Our War is a documentary series on BBC Three, of which the third series has recently begun. This series documents the process of withdrawing from Afghanistan, with the previous series covering everyday operations as part of the British war effort in Afghanistan, covering issues such as defusing IEDs or performing street patrols.
I’m by no means sympathetic to the British government’s decision to intervene in the Middle-East and to be completely honest in the last two years, I’ve found myself struggling with the question of whether to wear a poppy or not on remembrance day. This is for a range of reasons that I shan’t go into detail on, but it’s safe to say that I’m both torn and confused as to how I feel about the treatment of people within the British military.
I’m both torn and confused as to how I feel about the treatment of people within the British military.
What this series does for me is open my eyes as to what life is like out on the front-line in those countries and this at least gives my thoughts some clarity. The show splits filming between following what happened to the soldiers out in Afghanistan, and then interviewing them, and occasionally their families, once they’re back home about the events covered in Afghanistan.
The use of helmet mounted cameras, whilst in Afghanistan, produces some of the most organic footage that has been shown of the war to date. It shows the immediacy of how quickly situations can escalate and gives a very stoic, almost plain, view of things which seems most suitable for the subject matter covered. The narration is well written so as not to disrespect the situation and to not make it over melodramatic as could easily be done.
The use of helmet mounted cameras produces some of the most organic footage that has been shown of the war to date. It shows the immediacy of how quickly situations can escalate…
It has to be remembered that the MOD authorises the release of the footage, so it can’t be treated as a completely neutral source of information, but it’s probably about as close as can be gotten with such ease. It by no means is propaganda for the war, with both series to date covering the death of various soldiers and the frankly abysmal conditions in the base-camps.
The show has a very strong emotional dimension to it. Interviews with the families of deceased soldiers are truly heart-wrenching and various ticks and twitches can be seen in the faces of those who have returned, which again just helps bring home what they’ve been through. Whilst they clearly put on a thick skin, the emotional damage from watching one of their friends die is clearly always with them and reinforces why watching the show can be such a powerful experience at times.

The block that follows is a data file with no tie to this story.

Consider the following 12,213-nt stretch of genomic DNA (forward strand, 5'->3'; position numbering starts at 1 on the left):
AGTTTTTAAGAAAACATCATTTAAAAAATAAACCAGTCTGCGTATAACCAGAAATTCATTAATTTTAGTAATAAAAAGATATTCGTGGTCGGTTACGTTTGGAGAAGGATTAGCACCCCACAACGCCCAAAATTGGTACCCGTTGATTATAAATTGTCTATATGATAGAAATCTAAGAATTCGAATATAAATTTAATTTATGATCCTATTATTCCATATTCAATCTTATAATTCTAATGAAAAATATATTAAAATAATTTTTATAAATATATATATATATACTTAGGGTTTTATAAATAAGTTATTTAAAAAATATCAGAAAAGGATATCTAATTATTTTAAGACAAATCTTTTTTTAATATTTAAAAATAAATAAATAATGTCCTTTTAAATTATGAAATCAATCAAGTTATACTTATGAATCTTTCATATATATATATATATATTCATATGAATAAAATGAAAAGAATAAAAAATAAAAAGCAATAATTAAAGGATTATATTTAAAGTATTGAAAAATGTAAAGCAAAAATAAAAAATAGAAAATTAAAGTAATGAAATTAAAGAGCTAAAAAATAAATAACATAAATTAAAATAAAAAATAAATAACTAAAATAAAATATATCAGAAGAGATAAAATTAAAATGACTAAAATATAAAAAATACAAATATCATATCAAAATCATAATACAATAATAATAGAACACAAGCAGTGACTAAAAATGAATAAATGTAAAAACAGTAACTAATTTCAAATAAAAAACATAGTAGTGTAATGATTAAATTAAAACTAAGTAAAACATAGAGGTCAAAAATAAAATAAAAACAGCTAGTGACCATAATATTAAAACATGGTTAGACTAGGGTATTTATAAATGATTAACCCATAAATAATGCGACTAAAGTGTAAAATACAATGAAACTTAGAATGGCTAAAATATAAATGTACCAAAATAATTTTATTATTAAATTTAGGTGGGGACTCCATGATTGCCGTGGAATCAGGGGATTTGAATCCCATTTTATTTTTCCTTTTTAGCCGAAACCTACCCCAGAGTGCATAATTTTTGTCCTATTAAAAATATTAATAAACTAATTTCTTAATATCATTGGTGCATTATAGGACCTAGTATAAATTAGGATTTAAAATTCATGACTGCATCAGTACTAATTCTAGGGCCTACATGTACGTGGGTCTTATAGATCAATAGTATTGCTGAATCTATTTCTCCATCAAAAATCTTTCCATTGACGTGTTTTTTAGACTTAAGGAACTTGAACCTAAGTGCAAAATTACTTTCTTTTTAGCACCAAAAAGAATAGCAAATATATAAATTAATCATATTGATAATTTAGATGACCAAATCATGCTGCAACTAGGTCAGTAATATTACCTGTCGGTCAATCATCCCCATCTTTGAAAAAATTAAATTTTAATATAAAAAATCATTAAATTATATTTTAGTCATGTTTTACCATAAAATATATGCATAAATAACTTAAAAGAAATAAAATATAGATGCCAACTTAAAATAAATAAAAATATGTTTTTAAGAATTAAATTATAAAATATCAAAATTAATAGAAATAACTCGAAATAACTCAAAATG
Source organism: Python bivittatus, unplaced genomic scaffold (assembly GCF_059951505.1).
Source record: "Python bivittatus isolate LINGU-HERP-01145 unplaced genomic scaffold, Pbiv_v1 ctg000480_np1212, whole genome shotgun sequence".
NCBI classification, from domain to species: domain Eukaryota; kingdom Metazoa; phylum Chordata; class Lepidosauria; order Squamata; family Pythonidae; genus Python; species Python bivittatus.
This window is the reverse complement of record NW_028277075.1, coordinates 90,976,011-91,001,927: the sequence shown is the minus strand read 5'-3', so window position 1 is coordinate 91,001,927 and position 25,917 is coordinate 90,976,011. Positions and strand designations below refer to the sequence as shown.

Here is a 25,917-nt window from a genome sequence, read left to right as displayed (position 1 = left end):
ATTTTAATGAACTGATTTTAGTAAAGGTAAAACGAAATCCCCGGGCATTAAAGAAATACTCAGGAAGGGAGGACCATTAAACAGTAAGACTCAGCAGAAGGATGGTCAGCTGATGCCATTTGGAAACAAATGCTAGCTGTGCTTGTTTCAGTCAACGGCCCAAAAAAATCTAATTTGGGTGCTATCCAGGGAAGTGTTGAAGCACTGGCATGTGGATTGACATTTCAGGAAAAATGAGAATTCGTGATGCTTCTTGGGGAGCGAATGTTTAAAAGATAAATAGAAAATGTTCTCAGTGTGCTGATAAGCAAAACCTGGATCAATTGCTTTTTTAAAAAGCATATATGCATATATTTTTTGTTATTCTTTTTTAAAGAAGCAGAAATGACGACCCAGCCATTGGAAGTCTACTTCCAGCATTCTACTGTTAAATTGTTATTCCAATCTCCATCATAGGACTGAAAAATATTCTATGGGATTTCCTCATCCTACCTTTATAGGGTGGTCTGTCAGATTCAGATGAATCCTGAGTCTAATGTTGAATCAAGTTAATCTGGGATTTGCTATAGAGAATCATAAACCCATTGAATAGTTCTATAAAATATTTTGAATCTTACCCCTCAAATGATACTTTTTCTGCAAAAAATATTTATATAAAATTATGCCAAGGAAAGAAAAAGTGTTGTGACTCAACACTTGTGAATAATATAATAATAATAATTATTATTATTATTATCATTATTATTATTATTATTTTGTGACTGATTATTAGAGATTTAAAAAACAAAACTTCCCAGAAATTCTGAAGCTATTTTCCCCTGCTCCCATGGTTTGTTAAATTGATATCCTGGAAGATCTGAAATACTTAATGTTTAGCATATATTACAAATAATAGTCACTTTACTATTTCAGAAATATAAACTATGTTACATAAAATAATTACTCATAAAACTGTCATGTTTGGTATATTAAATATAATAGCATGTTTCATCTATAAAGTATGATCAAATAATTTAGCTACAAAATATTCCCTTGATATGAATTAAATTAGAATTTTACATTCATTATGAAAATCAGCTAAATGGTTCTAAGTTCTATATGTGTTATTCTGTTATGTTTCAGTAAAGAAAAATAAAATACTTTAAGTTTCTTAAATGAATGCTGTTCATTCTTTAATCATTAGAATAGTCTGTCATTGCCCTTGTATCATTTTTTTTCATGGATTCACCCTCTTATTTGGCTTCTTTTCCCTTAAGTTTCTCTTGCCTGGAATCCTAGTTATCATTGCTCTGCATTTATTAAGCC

A particular example can be taken from the very first episode, which covers the disastrous attempt to cross into enemy territory for the first time. The episode documents how Private Chris Gray tragically lost his life as a result of the operation and the grief was clear for all to see, both amongst his comrades and his parents who bravely agreed to share their thoughts.
That said, the show isn’t just about showing how hard it is out there: it also depicts the importance of the experience for so many of the soldiers. They gain important life skills and the show doesn’t always paint such a miserable picture, with many of the soldiers enjoying their time on tour and at some points smiles can be seen all round. Still, the fragility of this is often apparent as it can be blown apart in minutes.
Whether you’re pro-war, anti-war or have no agenda in particular, everyone has something to gain from watching Our War…
If nothing else, I would recommend watching the show as it is, at the simplest level, a well presented and relatively unique view into life on the front line. Whether you’re pro-war, anti-war or have no agenda in particular, everyone has something to gain from watching Our War and it really is one of the best things that BBC Three have ever done, in terms of attempting serious programming. The show has certainly left its imprint on me.